Thereafter, and on November 11, 1950, Young again called at appellant's home this time with a man whom he introduced as his friend, Harry Rankin. The stranger was, in fact, as appellant discovered after his arrest, Earnest M. Gentry, a District Supervisor of the Bureau of Narcotics. Young suggested that they go out and "get a beer," but appellant said that he was "broke" and, anyway, had to go to the hospital to see his wife, who was ill. Young insisted, and the three of them drove to a beer tavern in Rankin's automobile. There, they sat in a booth, and Rankin ordered the drinks. In the course of the ensuing general conversation, Young told appellant that Rankin was working for George Wong and was a brother of Wong's mistress, who was a narcotic addict and badly in need of narcotics. Young and Rankin both "pleaded" with appellant to procure narcotics for Rankin's sister. Appellant at first declined and said that he didn't know where to get narcotics, but they continued to importune him. After three or four beers, he gave in and, at their direction, and with funds which they supplied, purchased and brought to them the heroin mentioned in the indictment.

10

Appellant further testified that, prior to the incidents just related, which occurred on November 11, 1950, he had never in any way, directly or indirectly, engaged in the narcotic traffic; that he had never had any narcotics in his possession or under his control; that he had never in his life been arrested; and that he did not even have any knowledge of anyone having narcotics in the State of Arizona until Young suggested that he "call Frank, the barber." He said that he had no intention of engaging in the narcotic traffic or of dealing in narcotics and procured the heroin for Young and Rankin only because they urged and insisted that he do so.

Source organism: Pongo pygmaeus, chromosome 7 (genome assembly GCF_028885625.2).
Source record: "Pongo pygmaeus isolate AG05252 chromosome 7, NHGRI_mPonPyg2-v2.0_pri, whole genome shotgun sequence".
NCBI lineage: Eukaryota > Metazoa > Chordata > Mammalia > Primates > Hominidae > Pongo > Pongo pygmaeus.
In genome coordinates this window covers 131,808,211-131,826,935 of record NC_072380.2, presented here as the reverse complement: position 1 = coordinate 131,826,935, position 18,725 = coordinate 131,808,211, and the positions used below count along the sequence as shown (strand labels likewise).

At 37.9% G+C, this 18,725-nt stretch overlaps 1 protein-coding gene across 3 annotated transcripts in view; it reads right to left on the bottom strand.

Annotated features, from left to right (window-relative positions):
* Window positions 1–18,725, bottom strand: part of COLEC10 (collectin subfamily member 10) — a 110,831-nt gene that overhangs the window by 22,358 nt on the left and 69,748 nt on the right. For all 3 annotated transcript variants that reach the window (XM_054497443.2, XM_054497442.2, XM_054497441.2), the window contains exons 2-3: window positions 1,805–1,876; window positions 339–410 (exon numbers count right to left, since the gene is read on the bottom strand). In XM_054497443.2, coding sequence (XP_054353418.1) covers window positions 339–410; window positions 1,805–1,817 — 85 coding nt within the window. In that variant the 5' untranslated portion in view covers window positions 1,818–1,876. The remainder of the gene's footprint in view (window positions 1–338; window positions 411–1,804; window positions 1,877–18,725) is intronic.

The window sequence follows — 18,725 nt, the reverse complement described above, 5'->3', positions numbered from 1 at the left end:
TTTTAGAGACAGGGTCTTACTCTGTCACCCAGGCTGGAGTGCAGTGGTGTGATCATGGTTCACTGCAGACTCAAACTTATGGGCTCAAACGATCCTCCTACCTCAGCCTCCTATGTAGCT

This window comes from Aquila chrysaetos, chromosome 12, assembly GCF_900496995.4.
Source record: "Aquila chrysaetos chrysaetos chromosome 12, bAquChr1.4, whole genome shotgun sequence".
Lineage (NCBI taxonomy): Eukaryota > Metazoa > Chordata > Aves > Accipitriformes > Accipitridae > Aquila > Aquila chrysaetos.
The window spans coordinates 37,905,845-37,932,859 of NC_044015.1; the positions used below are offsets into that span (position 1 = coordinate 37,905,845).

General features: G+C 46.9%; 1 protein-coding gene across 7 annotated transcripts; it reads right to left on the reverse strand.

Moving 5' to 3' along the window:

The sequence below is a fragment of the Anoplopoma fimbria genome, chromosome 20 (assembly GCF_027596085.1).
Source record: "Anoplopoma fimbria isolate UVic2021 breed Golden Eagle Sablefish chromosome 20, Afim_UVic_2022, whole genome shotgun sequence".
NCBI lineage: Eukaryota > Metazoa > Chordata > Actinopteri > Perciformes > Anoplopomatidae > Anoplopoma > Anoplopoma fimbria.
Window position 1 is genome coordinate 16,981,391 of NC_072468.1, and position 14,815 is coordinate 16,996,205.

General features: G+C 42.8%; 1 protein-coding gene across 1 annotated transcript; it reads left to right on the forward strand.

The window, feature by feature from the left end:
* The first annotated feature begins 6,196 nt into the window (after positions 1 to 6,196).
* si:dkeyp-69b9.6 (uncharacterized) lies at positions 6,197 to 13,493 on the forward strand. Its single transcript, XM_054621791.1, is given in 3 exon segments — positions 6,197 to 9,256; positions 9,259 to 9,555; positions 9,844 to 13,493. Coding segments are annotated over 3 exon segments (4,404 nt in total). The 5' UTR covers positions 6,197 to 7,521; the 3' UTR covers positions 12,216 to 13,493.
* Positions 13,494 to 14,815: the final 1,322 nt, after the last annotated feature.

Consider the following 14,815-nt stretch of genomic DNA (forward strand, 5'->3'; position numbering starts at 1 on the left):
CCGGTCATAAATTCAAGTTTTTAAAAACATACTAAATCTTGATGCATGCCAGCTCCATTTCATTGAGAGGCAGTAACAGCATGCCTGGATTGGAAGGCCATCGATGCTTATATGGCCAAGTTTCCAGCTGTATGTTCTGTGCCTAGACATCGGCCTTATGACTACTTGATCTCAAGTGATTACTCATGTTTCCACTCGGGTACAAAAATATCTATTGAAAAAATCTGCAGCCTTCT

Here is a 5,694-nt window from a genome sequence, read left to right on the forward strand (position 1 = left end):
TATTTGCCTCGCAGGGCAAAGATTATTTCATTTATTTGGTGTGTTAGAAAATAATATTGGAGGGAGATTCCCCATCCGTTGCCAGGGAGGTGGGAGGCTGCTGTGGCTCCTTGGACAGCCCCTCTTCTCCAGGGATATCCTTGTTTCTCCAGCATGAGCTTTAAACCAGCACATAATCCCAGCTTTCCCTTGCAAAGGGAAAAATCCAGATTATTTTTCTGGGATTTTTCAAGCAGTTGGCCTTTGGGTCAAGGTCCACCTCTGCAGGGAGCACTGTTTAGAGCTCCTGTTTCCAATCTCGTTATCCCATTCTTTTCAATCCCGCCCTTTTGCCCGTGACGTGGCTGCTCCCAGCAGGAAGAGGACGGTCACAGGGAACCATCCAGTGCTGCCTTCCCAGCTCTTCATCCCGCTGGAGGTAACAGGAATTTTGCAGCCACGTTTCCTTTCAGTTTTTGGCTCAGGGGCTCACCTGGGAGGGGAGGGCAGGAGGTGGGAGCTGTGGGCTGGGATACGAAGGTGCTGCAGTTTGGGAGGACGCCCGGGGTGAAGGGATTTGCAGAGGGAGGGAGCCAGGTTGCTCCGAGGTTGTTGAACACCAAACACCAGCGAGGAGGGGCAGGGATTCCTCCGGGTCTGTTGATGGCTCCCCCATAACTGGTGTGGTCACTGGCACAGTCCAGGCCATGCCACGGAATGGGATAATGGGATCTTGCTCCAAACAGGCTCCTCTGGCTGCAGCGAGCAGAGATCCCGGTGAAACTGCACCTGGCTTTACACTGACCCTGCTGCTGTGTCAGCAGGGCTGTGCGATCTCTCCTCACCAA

11

The jurors, within their rights, could have believed appellant's testimony, however incredible it might appear to the trial court or to this court. Taken as true, it is sufficient to establish the defense of entrapment. It does not show the permissible actions of enforcement officers in merely offering an opportunity to commit a criminal offense to one already engaged in a course of similar criminal conduct, or to one who has the intent or is willing to commit such an offense. Appellant's testimony portrays, rather, the conception of the criminal design and the planning of the offense by the enforcement officers, the formation of the intent in their minds, and the procurement, by misrepresentation and deceit, of its commission by appellant, an otherwise law-abiding, innocent person, who had no intent to commit the offense and no disposition to commit it until he was induced to do so by the enforcement officers. On such a showing, appellant was entitled to have the jury properly instructed on the law covering his defense of entrapment.2

12

Reversed and remanded for a new trial.

Notes:

1. The indictment contained three counts. The jury returned a verdict of not guilty on Count One and guilty on Counts Two and Three. Count Two charged receipt and concealment and facilitation of concealment and transportation of a narcotic drug, 21 U.S.C.A. § 174, and Count Three charged the sale, dispensation, and distribution of a narcotic drug. 26 U.S.C.A. § 2553(a).

2. Sorrells v. United States, 287 U.S. 435, 53 S.Ct. 210, 77 L.Ed. 413; Woo Wai v. v. United States, 9 Cir., 223 F. 412; Driskill v. United States, 9 Cir., 24 F.2d 525; Ryles v. United States, 10 Cir., 183 F.2d 944; and cf. United States v. Markham, 7 Cir., 191 F.2d 936.